The vtable is the simplest and most straightforward implementation of the virtual function calling mechanism; it was Bjarne Stroustrup's original implementation of this mechanism for C++. Essentially an array of pointers to implementations of member functions (and offsets to descendant pieces of virtual base classes), each instance of a class with at least one virtual member function carries a vtable around as a secret data member.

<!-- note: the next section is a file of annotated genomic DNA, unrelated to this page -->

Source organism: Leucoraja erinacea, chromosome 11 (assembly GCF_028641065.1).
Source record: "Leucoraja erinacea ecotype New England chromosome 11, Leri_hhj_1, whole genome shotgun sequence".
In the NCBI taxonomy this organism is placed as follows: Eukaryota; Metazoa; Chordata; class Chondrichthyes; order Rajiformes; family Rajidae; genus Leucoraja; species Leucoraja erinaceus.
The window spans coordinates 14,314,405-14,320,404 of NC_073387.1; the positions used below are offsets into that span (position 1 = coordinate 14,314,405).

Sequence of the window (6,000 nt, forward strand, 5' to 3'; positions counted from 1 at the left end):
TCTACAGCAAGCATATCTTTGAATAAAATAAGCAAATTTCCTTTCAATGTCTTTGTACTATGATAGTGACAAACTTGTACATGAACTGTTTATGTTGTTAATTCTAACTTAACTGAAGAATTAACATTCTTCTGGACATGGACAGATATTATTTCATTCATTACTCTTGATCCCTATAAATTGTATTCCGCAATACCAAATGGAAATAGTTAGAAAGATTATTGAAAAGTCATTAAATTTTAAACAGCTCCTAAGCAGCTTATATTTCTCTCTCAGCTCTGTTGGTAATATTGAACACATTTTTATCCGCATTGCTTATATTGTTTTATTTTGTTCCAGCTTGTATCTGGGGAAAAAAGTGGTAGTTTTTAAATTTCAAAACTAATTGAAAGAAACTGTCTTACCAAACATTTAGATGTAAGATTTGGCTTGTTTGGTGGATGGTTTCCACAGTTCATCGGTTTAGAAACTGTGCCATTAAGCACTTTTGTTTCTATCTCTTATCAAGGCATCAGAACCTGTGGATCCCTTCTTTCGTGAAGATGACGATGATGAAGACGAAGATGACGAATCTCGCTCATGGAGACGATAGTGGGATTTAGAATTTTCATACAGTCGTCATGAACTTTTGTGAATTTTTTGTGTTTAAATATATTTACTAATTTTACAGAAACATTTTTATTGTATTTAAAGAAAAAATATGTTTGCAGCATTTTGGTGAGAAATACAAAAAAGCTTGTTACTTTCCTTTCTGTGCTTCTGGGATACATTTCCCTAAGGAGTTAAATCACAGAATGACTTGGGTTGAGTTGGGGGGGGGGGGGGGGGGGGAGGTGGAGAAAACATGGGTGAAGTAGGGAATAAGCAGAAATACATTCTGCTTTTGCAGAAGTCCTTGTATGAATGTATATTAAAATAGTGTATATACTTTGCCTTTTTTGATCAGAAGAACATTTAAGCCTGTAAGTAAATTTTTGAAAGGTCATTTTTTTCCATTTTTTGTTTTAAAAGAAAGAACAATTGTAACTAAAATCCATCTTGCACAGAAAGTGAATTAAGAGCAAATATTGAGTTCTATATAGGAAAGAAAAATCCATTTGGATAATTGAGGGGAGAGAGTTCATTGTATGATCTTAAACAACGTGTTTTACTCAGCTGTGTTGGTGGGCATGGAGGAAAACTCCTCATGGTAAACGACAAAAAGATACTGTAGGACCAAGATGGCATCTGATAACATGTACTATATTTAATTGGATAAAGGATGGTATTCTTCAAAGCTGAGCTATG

Although the C++ standard does not explicitly specify that the virtual function calling mechanism has to be implemented by a vtable, nearly all C++ compilers (especially g++) implement it this way. The development of an alternative mechanism is probably very expensive, and so any compiler vendor that may have developed one will be motivated to keep it a trade secret.
One possible alternative implementation still involves a vtable, but *outside* the class, as part of a pointer or reference to an instance of the class. This means that pointers to classes will be larger than pointers to most POD types, but something like that is already necessary for char * on some platforms.